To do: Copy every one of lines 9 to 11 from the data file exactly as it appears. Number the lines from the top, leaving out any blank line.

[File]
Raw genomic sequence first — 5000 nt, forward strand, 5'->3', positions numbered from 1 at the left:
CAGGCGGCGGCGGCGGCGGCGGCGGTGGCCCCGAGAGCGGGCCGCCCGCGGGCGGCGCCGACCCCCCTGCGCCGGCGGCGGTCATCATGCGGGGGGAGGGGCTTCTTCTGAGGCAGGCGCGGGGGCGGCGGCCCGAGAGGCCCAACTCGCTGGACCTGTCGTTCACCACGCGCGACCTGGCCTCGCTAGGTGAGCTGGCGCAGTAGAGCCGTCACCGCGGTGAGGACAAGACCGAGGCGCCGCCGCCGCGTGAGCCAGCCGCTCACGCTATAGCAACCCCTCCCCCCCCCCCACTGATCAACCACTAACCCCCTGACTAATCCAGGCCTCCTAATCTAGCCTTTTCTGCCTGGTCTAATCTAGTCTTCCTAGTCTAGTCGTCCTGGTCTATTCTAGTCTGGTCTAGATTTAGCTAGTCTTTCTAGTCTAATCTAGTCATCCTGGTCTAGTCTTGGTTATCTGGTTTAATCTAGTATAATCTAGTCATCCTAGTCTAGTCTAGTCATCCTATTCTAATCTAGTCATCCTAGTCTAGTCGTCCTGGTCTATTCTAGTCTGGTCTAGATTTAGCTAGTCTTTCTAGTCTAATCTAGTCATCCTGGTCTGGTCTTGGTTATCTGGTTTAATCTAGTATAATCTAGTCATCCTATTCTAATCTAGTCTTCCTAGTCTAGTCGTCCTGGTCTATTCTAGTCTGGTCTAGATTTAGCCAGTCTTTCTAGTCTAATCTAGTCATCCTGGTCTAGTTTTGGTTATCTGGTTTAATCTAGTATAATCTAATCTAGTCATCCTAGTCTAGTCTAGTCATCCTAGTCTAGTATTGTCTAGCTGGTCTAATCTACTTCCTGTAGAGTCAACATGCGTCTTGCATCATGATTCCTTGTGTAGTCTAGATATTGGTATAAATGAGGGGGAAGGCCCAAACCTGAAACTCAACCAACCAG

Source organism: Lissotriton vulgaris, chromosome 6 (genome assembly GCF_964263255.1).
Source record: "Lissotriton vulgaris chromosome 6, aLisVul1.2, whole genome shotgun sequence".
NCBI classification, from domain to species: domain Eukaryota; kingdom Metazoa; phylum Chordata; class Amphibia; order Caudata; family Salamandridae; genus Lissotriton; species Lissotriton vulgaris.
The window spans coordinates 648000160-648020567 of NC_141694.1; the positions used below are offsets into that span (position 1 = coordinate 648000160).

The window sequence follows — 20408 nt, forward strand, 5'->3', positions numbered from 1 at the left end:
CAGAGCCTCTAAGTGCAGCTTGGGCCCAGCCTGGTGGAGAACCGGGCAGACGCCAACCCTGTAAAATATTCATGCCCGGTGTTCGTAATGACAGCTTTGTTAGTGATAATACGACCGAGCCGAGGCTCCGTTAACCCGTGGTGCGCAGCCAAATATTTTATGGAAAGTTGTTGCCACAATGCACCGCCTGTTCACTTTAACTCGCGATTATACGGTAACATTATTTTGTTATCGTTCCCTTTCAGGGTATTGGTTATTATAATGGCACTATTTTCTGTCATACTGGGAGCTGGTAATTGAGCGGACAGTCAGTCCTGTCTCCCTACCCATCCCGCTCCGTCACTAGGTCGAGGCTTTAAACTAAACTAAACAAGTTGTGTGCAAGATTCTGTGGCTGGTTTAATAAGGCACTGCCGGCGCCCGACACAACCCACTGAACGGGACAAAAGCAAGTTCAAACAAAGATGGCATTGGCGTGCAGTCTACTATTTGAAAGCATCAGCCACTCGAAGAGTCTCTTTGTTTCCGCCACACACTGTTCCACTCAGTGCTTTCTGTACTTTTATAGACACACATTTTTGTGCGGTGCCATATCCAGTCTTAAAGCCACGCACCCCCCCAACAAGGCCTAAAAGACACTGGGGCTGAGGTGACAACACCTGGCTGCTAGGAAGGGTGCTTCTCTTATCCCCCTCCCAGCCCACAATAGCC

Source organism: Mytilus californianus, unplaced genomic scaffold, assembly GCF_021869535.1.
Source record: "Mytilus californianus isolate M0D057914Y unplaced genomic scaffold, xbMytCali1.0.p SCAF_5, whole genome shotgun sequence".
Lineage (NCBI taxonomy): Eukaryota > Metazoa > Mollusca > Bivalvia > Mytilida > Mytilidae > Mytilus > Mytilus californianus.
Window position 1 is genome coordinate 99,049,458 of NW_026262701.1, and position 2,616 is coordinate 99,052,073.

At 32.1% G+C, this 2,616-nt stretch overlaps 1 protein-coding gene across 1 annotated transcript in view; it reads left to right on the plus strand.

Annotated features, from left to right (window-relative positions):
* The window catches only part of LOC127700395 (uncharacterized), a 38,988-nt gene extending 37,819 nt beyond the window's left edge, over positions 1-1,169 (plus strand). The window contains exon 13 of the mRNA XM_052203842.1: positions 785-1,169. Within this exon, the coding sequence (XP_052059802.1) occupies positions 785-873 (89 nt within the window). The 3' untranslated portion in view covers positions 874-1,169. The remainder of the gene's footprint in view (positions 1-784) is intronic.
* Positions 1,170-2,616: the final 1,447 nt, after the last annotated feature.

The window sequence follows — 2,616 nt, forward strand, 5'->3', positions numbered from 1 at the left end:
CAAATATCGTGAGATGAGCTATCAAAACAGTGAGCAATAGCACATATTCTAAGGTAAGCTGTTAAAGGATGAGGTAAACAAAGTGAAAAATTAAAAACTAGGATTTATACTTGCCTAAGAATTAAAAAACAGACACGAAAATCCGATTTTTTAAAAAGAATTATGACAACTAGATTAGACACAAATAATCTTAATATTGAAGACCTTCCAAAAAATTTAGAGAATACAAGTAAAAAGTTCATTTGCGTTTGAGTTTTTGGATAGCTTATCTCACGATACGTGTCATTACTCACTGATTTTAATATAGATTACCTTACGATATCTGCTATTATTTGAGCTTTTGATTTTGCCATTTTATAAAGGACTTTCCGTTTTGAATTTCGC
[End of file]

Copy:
Source organism: Mytilus californianus, unplaced genomic scaffold, assembly GCF_021869535.1.
Source record: "Mytilus californianus isolate M0D057914Y unplaced genomic scaffold, xbMytCali1.0.p SCAF_5, whole genome shotgun sequence".
Lineage (NCBI taxonomy): Eukaryota > Metazoa > Mollusca > Bivalvia > Mytilida > Mytilidae > Mytilus > Mytilus californianus.